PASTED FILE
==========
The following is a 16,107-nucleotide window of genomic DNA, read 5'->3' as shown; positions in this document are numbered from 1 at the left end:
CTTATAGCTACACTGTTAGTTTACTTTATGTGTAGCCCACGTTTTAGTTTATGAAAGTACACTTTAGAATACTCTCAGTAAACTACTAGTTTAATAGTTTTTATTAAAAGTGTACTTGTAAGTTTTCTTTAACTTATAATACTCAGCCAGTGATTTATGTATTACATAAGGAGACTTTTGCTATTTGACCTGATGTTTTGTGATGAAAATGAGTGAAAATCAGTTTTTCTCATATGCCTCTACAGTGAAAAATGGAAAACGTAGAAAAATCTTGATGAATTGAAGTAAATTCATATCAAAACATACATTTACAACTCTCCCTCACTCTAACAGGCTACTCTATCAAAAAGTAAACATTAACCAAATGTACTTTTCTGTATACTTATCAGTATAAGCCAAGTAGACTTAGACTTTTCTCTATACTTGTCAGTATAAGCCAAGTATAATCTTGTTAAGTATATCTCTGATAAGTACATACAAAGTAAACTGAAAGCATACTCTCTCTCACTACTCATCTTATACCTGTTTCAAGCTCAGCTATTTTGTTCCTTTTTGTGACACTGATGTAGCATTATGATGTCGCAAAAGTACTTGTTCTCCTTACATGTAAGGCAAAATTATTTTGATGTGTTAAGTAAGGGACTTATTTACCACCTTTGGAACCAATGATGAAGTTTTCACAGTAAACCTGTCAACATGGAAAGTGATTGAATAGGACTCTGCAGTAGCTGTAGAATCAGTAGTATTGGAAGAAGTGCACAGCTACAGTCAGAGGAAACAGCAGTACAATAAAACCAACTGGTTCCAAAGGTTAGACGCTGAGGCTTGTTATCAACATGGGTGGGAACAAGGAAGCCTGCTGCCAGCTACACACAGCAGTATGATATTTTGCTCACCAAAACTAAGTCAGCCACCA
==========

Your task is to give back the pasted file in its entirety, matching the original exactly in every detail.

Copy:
The following is a 16,107-nucleotide window of genomic DNA, read 5'->3' as shown; positions in this document are numbered from 1 at the left end:
CTTATAGCTACACTGTTAGTTTACTTTATGTGTAGCCCACGTTTTAGTTTATGAAAGTACACTTTAGAATACTCTCAGTAAACTACTAGTTTAATAGTTTTTATTAAAAGTGTACTTGTAAGTTTTCTTTAACTTATAATACTCAGCCAGTGATTTATGTATTACATAAGGAGACTTTTGCTATTTGACCTGATGTTTTGTGATGAAAATGAGTGAAAATCAGTTTTTCTCATATGCCTCTACAGTGAAAAATGGAAAACGTAGAAAAATCTTGATGAATTGAAGTAAATTCATATCAAAACATACATTTACAACTCTCCCTCACTCTAACAGGCTACTCTATCAAAAAGTAAACATTAACCAAATGTACTTTTCTGTATACTTATCAGTATAAGCCAAGTAGACTTAGACTTTTCTCTATACTTGTCAGTATAAGCCAAGTATAATCTTGTTAAGTATATCTCTGATAAGTACATACAAAGTAAACTGAAAGCATACTCTCTCTCACTACTCATCTTATACCTGTTTCAAGCTCAGCTATTTTGTTCCTTTTTGTGACACTGATGTAGCATTATGATGTCGCAAAAGTACTTGTTCTCCTTACATGTAAGGCAAAATTATTTTGATGTGTTAAGTAAGGGACTTATTTACCACCTTTGGAACCAATGATGAAGTTTTCACAGTAAACCTGTCAACATGGAAAGTGATTGAATAGGACTCTGCAGTAGCTGTAGAATCAGTAGTATTGGAAGAAGTGCACAGCTACAGTCAGAGGAAACAGCAGTACAATAAAACCAACTGGTTCCAAAGGTTAGACGCTGAGGCTTGTTATCAACATGGGTGGGAACAAGGAAGCCTGCTGCCAGCTACACACAGCAGTATGATATTTTGCTCACCAAAACTAAGTCAGCCACCA